The Department of Chemical Engineering & Applied Chemistry is expanding its undergraduate teaching facilities and incorporating new, state-of-the-art Integrated Chemical Engineering (ICE) experiments that will help ensure the relevance and excellence of the education we offer.
Integration will take place on two levels: First, students will perform experiments that consist of several integrated unit operations and allow them to take raw materials through to a final product. Second, students will integrate the theoretical principles they are learning in their course work through experimentation and computer-based simulation.
New experiments were introduced starting in 2013 and the expectation is that new ICE experiments will be rolled out over the next several years as we raise funds and attract industrial partners.
The ICE Laboratory will include:
VERSATILE BATCH SYSTEM ZONE
A new facility consisting of 5L, 50L and 100L batch reactors instrumented with state-of-the-art equipment was introduced for the first time in 2014. Students carry out the synthesis of octyl acetate over a three-day lab. On the first day, the synthesis reaction of octanol and acetic acid using a sulphuric acid catalyst is run in the 50L reactor. Separation of the organic and aqueous phases is performed on the second day in the 100L reactor. Purification of the desired product in the organic phase is attempted on the third day in the 5L reactor using batch distillation. Click the photo for a larger view.
Bioengineering and bioprocessing are key components of the emerging bio-economy, in which renewable materials form the basis of sustainable production processes. Biologically mediated processes are used in the pharmaceuticals, biofuels and bioproducts sectors, which will become an ever-greater part of manufacturing in the coming decades.
In the new Bioengineering Zone of the Unit Ops Lab students will gain an understanding of the challenges of working with living organisms in an industrial setting Undergraduate students performed experiments in the pictured fermenter for the first time in 2013 in the fourth year Bioprocess Engineering course.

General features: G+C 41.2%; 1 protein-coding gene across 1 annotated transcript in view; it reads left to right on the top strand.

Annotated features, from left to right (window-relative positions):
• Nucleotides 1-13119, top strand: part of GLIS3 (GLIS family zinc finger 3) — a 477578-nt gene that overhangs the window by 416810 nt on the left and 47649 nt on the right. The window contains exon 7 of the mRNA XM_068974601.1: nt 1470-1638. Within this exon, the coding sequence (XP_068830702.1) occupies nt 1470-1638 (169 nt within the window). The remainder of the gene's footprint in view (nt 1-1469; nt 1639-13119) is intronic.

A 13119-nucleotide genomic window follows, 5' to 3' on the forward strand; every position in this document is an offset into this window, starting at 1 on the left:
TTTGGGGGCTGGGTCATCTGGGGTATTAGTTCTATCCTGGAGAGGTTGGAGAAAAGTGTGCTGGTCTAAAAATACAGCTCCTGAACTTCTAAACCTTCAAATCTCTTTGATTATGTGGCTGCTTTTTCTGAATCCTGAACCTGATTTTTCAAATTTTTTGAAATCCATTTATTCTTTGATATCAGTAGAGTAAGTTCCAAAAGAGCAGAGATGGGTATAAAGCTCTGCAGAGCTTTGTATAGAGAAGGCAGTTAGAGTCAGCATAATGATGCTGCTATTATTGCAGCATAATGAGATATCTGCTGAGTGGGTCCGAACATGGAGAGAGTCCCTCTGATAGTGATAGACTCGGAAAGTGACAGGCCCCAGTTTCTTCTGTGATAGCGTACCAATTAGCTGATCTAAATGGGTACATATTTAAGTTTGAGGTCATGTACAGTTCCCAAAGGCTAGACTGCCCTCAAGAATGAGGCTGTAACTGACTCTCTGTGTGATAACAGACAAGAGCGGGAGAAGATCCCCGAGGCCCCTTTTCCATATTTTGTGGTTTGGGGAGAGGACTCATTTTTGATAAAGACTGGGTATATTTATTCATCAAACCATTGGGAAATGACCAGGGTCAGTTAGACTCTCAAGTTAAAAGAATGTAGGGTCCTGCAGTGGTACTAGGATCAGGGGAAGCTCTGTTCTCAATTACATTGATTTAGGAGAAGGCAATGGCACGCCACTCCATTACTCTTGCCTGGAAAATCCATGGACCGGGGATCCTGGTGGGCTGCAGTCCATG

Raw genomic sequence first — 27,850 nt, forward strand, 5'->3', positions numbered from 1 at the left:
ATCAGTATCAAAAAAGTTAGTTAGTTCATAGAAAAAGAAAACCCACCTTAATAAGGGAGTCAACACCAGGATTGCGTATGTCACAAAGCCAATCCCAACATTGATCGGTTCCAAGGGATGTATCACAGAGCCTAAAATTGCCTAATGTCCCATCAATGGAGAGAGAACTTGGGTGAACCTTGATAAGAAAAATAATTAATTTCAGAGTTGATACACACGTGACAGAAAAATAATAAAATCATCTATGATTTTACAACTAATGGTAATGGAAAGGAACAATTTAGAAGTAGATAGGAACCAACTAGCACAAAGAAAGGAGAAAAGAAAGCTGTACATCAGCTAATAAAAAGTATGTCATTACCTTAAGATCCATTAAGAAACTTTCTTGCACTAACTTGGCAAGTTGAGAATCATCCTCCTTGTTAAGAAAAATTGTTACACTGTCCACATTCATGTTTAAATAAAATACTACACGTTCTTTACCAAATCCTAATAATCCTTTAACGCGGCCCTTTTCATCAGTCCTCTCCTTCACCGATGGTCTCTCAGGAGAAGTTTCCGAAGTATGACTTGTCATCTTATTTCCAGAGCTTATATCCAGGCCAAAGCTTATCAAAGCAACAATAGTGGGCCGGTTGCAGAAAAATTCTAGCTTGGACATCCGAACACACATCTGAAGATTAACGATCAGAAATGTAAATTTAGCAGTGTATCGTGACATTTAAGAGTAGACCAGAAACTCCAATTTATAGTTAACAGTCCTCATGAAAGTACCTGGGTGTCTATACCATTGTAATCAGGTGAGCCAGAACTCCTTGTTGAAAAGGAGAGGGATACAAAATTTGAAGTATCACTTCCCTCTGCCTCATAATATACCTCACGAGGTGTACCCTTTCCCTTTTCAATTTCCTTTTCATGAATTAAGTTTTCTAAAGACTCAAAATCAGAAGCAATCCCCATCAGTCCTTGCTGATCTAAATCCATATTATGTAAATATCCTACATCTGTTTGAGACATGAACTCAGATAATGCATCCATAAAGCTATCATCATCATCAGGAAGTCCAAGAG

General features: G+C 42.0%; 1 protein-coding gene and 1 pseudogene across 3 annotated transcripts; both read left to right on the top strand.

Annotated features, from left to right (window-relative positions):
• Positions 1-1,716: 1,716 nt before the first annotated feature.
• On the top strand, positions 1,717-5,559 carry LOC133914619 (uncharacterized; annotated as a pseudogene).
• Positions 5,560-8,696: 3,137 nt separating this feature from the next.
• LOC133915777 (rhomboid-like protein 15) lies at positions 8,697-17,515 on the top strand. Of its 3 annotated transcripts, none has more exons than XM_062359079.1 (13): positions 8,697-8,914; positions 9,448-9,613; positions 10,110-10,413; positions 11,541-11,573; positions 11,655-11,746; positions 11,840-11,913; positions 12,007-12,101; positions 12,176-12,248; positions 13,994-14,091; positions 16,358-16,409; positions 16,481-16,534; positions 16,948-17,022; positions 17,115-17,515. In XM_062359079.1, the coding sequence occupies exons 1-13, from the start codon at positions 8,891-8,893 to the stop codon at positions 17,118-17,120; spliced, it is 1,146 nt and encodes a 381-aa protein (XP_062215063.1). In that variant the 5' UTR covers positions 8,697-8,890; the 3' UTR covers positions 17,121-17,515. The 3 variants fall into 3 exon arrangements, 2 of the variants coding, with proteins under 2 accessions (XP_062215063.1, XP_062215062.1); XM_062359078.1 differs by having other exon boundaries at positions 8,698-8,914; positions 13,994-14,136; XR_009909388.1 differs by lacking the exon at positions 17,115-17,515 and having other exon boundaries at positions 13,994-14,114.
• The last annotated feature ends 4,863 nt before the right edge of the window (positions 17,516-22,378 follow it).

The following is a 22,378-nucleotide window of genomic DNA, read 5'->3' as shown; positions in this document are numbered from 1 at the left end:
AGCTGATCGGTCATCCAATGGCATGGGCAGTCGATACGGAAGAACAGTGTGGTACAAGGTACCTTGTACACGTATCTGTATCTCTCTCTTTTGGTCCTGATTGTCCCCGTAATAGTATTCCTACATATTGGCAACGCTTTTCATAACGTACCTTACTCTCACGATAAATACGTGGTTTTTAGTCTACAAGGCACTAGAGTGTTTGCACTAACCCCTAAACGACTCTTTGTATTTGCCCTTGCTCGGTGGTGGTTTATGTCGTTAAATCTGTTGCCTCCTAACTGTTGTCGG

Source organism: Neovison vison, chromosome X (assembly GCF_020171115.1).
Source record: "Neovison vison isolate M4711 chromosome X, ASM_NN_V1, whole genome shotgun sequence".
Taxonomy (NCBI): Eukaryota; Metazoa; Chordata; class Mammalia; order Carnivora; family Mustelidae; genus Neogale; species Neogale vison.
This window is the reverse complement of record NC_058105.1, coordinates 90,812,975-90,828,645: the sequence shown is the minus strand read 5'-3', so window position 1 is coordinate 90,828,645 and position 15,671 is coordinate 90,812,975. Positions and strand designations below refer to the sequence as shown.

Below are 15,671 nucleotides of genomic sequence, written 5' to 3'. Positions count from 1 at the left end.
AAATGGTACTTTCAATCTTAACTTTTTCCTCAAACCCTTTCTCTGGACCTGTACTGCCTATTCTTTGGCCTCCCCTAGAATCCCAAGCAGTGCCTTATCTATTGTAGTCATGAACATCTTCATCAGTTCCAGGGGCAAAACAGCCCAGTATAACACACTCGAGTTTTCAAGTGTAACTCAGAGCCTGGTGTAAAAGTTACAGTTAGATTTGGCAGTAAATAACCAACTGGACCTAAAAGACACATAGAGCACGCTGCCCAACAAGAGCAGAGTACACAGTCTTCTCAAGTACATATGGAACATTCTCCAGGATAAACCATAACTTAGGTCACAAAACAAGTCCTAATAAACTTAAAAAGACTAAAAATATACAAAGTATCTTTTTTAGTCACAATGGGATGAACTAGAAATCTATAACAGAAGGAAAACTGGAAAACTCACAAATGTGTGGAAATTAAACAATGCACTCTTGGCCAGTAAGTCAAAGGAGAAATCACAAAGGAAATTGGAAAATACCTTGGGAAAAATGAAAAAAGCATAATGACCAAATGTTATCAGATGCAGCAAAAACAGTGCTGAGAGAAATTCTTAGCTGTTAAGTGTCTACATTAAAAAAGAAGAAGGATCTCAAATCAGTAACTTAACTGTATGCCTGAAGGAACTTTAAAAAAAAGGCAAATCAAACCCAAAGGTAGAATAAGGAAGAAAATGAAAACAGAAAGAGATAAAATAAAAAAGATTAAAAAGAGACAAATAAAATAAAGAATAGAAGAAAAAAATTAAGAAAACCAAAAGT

WATER TREATMENT ZONE
This new zone of the Unit Ops Lab will incorporate advanced processes in areas such as membranes for nano, ultra and micro filtration, adsorption, UV disinfection, ion exchange and filtration. The treatment of drinking water and wastewater is a significant global issue. As we learn more about the impact of contaminants on human health, the need for effective and economical treatment continues to grow.
With this in mind, a pilot scale water flow loop system has been designed and is being constructed in the Unit Operations Laboratory. The Flow Loop is modular so that different technologies can be tested, including disinfection technologies such as ultraviolet and chemical, filtration technologies such as filters and membranes, and other technologies such as dissolved air flotation. The system is fully automated so that short and long-term testing can be performed.
The reverse osmosis system pictured here was introduced in 2014 to teach students how to use a membrane separation technique, how to characterize the osmosis membrane and how to study the essential parameters of the process: flows, membrane pressure, quality of permeate. Students study both municipal water and saline solutions and become familiar with the key operating conditions required to optimize the osmosis process.
FLUID FLOW AND HEAT TRANSFER ZONE
Several experiments allow students to study concepts in fluid mechanics and heat transfer, giving them a hands-on appreciation for how chemical engineering processes are coupled and connected from an energy and mass flow point of view. New test racks are envisaged for this zone of the Unit Ops Lab to give students exposure to how fluid flow, temperature and pressure are measured for monitoring and control purposes.
To learn more about the ICE Laboratory and / or to get involved, contact:
Professor D. Grant Allen
Chair, Department of Chemical Engineering & Applied Chemistry
416-978-8517 | firstname.lastname@example.org